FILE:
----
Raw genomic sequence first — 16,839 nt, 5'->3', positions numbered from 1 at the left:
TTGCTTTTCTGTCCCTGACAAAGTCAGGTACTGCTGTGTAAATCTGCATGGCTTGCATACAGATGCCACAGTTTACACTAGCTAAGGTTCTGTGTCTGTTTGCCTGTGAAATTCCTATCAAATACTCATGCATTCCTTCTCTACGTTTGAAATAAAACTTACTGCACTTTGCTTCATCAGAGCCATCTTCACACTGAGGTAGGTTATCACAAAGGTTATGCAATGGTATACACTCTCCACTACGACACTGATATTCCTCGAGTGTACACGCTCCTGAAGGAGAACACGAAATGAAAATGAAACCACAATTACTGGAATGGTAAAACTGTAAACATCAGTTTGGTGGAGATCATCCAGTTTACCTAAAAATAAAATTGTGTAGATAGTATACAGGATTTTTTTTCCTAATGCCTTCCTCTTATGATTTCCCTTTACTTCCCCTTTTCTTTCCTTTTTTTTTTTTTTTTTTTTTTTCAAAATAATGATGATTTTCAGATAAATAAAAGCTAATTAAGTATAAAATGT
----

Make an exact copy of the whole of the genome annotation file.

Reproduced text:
Raw genomic sequence first — 16,839 nt, 5'->3', positions numbered from 1 at the left:
TTGCTTTTCTGTCCCTGACAAAGTCAGGTACTGCTGTGTAAATCTGCATGGCTTGCATACAGATGCCACAGTTTACACTAGCTAAGGTTCTGTGTCTGTTTGCCTGTGAAATTCCTATCAAATACTCATGCATTCCTTCTCTACGTTTGAAATAAAACTTACTGCACTTTGCTTCATCAGAGCCATCTTCACACTGAGGTAGGTTATCACAAAGGTTATGCAATGGTATACACTCTCCACTACGACACTGATATTCCTCGAGTGTACACGCTCCTGAAGGAGAACACGAAATGAAAATGAAACCACAATTACTGGAATGGTAAAACTGTAAACATCAGTTTGGTGGAGATCATCCAGTTTACCTAAAAATAAAATTGTGTAGATAGTATACAGGATTTTTTTTCCTAATGCCTTCCTCTTATGATTTCCCTTTACTTCCCCTTTTCTTTCCTTTTTTTTTTTTTTTTTTTTTTTCAAAATAATGATGATTTTCAGATAAATAAAAGCTAATTAAGTATAAAATGT